All the recent news about "coming out" and "transitioning" has prompted a conversation I wasn't quite ready to have with my 8-year-old. What do I say?

First, take a deep breath. When you're in unfamiliar territory, it's easy to overexplain and complicate things.

At 8, your child most likely is curious about something he or she heard and probably isn't seeking an in-depth analysis. Try to gauge what they know, and dig a little bit to determine want they want to find out before you launch into an explanation. Ask "What did you hear?"; "What do you think?"; and "Why do you think that?" Then you can figure out how much you want to -- and need to -- say.

Meanwhile, work toward two other efforts: developing media-literacy skills (for yourself and your kid) and asserting and reaffirming your own values so the messages your kids hear about life are yours, not just the media's.

On the media-literacy front, train yourself to think critically about the information you see and hear. Take the Caitlyn Jenner story. Her transition sparked heated conversation nationwide about gender and the challenges and courageousness of coming out as transgender. Talk to your kids about how the media turned her into a cultural icon and lightning rod for debate -- literally overnight. Also, talk about gender itself. Ask questions such as, "what does the media teach you about how boys and girls should behave?", "should boys and girls be treated differently based on their genders?", and "is it OK for boys and girls to act in ways that are traditionally viewed as typical of the opposite gender?" In early adolescence (around 11-13) when kids are developing their own sexual identity, consider watching movies and TV shows that defy rigid gender stereotypes. This will help them realize that their gender shouldn't be a hindrance to anything they want to accomplish.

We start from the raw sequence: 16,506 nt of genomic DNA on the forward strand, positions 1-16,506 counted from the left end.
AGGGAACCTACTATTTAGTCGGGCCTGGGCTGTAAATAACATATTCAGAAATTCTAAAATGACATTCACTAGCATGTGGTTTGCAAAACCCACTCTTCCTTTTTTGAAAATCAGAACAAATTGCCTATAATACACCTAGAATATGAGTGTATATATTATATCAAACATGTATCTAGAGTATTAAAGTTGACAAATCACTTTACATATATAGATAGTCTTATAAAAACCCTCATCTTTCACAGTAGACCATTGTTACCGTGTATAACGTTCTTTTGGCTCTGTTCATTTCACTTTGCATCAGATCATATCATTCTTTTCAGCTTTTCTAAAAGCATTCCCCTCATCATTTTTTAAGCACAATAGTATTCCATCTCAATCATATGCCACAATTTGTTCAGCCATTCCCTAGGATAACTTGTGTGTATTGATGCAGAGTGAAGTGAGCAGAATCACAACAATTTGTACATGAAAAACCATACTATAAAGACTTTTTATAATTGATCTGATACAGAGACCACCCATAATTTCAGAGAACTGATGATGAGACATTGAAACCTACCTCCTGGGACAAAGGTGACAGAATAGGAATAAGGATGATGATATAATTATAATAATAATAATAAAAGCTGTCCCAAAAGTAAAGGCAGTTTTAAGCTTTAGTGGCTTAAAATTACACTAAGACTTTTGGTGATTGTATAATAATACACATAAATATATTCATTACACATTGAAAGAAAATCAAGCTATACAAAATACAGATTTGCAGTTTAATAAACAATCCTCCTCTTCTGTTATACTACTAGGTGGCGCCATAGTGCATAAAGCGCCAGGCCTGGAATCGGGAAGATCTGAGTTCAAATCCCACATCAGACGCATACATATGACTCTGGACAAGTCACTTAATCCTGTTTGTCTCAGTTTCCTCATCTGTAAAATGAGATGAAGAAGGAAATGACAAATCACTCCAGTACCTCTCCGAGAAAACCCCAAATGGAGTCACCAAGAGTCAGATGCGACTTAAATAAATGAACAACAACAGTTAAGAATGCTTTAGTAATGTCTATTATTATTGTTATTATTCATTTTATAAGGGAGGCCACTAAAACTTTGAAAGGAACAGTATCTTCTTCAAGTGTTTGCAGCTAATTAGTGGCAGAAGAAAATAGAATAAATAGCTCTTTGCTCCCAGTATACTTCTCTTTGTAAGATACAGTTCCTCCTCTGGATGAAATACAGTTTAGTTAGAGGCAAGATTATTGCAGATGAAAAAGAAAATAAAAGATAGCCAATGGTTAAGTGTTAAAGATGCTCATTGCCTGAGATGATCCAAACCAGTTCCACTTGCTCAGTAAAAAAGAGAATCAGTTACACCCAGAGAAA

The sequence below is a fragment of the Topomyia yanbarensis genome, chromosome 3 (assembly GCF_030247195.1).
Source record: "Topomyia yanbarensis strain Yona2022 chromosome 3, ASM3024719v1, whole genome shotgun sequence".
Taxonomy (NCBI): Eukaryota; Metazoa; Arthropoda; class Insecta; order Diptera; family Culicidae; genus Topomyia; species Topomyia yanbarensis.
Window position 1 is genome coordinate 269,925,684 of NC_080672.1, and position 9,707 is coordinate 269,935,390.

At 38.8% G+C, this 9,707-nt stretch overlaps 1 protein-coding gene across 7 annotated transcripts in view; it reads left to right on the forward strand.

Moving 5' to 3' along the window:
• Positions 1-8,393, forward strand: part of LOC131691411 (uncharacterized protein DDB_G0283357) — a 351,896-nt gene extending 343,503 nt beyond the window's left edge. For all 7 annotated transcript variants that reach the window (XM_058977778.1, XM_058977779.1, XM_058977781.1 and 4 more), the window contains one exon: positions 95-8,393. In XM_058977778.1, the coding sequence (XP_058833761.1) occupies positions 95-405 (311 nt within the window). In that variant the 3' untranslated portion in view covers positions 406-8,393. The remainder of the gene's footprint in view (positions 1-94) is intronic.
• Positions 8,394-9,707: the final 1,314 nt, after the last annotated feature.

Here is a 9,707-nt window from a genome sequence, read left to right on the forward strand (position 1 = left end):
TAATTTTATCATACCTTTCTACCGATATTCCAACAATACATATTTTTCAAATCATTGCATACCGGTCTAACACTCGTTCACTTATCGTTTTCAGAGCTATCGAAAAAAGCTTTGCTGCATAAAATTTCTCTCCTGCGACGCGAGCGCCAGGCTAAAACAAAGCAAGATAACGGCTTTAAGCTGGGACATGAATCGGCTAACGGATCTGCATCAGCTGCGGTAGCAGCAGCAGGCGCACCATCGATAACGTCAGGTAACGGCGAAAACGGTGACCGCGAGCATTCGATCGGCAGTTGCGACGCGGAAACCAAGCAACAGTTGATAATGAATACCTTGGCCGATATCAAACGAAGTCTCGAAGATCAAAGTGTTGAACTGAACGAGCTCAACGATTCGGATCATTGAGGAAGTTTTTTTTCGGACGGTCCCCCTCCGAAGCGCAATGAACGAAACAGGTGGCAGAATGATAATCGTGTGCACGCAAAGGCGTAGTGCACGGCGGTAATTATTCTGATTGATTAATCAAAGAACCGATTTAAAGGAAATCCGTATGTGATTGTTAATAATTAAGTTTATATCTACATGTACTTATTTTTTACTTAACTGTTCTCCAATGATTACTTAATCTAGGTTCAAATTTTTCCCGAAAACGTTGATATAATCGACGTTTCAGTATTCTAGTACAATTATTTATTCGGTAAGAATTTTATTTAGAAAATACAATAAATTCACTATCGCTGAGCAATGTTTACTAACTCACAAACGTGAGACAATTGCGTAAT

As for your family's values, every family is different. The conversation is between you and your kid. But remember to be civil and understanding. In this day and age when everyone can post comments online -- and news shows encourage argument to increase ratings -- things can degrade rapidly into name-calling, stereotyping, and hate speech unless parents model respect.

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Comments

Adult written by Sandra D..

Wow, um, ouch. First of all, that's a little intolerant? They're still people- if the media is to reflect the world we live in today, then I think it's perfectly reasonable to have LGBT+ characters in our movies, books, etc. As to whether children are INFLUENCED by that... darling, children are impressionable. If you don't want them watching things with LGBT characters, you control the TV, but don't bar people/character who identify as anything other than straight from the media in general. My daughter identifies as asexual, and I can say that she's been happier since she's come out as such. She told me she was uncomfortable identifying as straight, even though she was attracted to males, though wasn't interested in any sort of intercourse. She first discovered the term asexual in a book she was reading and kept the issue to herself for two years before telling anyone. Afterward, she told me she was very happy to have found something that made her feel like she knew "the piece of me that never felt quite aligned is in the right place after all." What I'm saying is that it's important for kids to have exposure to LGBT+ characters growing up because if they begin to think differently, and all they have ever known is "boys like girls and vice versa, and they get married and have babies," they'll begin to feel alienated because that doesn't work for them. I've been very fortunate in that my daughter was open with me about this. She felt like something was off, that "there was some program not running inside [her] head" until she found that she wasn't the only one who felt the way she did. The only thing she regrets is not having known about it sooner, so she could have felt "wrong" for less time.